It wasn’t until July 7, 2007 that Lottie got a new lease on life. Pat Smiley was the speaker at Sisters in Crime in Fresno. She told of her trail to the publication of her first book. It took eight years. She was in Elizabeth George's critique group in Southern California. She said that of the five people in that group, she was the only one to finish a …

Two Free Writing Workshops in Clovis, CA

TWO FREE WORKSHOPS with Christopher Allan Poe, Bonnie Hearn Hill and Hazel Dixon Cooper JOIN THE PUBLICATION CONNECTION Saturday, August 4th, 10a.m.; 2p.m.
Book Barn, 650 Clovis Ave., Clovis CA Call 449.297.9052 to register Seating is limited.

PSWA Other Panels and More Photos

Crooks are Stupid was another really fun panel with Michael Angley as the moderator. Bob Haig, Pete Klismet, Mark Bouton, Jack Miller and Mike Black has us all in stitches. I laughed too hard to take notes.

I was on Cozying Up to Your Favorite Cop, so didn't take notes. Mysti Berry moderated and the other panelists were Honora Finkelstein, Susan Smily, Madeline Gornell and Morgan St. James. We shared how we write about the law enforcement characters in our books.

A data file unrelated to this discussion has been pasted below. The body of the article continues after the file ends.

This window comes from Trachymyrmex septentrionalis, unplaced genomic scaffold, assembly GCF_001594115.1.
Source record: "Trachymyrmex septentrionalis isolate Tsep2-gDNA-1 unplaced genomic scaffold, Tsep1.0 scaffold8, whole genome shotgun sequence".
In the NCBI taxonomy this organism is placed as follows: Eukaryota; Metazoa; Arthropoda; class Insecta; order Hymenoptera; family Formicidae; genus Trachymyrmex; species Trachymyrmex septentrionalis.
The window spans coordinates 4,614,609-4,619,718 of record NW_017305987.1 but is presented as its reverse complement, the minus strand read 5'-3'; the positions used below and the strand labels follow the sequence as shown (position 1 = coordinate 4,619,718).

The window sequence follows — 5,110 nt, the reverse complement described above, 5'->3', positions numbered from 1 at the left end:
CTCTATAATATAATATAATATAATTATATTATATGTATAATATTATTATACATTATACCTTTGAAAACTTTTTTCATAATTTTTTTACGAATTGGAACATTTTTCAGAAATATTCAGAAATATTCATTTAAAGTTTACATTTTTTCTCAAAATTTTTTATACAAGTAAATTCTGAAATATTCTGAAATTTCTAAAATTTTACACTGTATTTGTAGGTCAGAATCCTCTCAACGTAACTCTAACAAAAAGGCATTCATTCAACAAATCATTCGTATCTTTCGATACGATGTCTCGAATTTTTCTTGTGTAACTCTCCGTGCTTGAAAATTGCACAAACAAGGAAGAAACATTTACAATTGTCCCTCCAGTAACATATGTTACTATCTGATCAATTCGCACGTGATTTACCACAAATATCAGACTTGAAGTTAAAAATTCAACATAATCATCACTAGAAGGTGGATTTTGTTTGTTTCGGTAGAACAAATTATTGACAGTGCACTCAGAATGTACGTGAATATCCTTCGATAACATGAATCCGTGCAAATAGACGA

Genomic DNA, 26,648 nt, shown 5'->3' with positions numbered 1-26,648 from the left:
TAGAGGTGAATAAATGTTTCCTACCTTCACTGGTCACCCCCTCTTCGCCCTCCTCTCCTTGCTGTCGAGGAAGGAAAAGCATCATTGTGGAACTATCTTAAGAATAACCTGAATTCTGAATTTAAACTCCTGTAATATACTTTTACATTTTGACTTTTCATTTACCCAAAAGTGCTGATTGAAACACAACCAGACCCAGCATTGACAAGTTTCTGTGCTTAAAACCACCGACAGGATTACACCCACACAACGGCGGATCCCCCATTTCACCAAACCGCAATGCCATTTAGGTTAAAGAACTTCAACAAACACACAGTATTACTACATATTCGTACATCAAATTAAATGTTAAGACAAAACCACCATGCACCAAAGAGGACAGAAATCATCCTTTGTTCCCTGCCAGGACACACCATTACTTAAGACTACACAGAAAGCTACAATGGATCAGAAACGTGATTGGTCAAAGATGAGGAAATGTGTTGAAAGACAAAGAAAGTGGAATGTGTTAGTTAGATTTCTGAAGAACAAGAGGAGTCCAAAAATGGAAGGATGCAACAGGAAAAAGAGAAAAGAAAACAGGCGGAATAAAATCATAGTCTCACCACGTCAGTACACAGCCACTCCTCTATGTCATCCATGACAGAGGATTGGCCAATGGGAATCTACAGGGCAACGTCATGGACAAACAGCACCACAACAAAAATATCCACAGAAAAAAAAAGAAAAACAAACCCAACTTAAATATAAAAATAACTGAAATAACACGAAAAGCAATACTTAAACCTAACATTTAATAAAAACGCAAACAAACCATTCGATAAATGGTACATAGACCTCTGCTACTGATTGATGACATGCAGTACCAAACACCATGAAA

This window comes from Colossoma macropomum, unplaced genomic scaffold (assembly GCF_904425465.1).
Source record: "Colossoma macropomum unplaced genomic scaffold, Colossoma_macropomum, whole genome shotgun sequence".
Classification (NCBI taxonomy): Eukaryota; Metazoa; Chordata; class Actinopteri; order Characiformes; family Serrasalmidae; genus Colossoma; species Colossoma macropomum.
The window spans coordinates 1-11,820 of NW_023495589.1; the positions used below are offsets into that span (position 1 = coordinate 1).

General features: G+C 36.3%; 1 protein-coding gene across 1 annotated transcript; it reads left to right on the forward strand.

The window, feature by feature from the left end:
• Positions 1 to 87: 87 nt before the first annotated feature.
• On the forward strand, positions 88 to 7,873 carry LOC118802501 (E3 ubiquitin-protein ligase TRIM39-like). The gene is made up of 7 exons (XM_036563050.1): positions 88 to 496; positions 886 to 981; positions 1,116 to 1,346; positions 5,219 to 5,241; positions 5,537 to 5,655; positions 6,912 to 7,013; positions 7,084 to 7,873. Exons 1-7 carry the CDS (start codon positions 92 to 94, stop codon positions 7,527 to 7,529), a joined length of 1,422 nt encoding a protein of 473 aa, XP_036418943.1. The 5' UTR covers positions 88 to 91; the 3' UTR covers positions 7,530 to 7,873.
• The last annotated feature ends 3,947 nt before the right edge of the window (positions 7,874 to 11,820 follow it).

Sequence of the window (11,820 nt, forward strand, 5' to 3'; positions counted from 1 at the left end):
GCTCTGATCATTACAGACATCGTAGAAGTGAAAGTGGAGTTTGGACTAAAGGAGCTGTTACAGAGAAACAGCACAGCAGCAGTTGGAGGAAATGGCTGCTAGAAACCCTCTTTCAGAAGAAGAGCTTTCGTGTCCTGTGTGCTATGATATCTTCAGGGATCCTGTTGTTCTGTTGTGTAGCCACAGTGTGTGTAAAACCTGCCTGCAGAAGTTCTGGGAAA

Putting Science in Fiction was fascinating with Susan Smily moderating. Janet Gregor, Bob Doerr, Sue Vondrak and Steve Scarborough shared their expertise and how they put what they knew into their fiction.

Honora moderated the panel on Self-Editing as Mike Black, Barbara Hodges, Madeline Gornell and I told about all the things we look for when self-editing.

The last panel was on Writing Short Stories. Mysti Berry moderated, and the panelists were Kathy Cottrell, John Wills, Barbara Hodges, Mike Black, Joe Haggerty and Morg…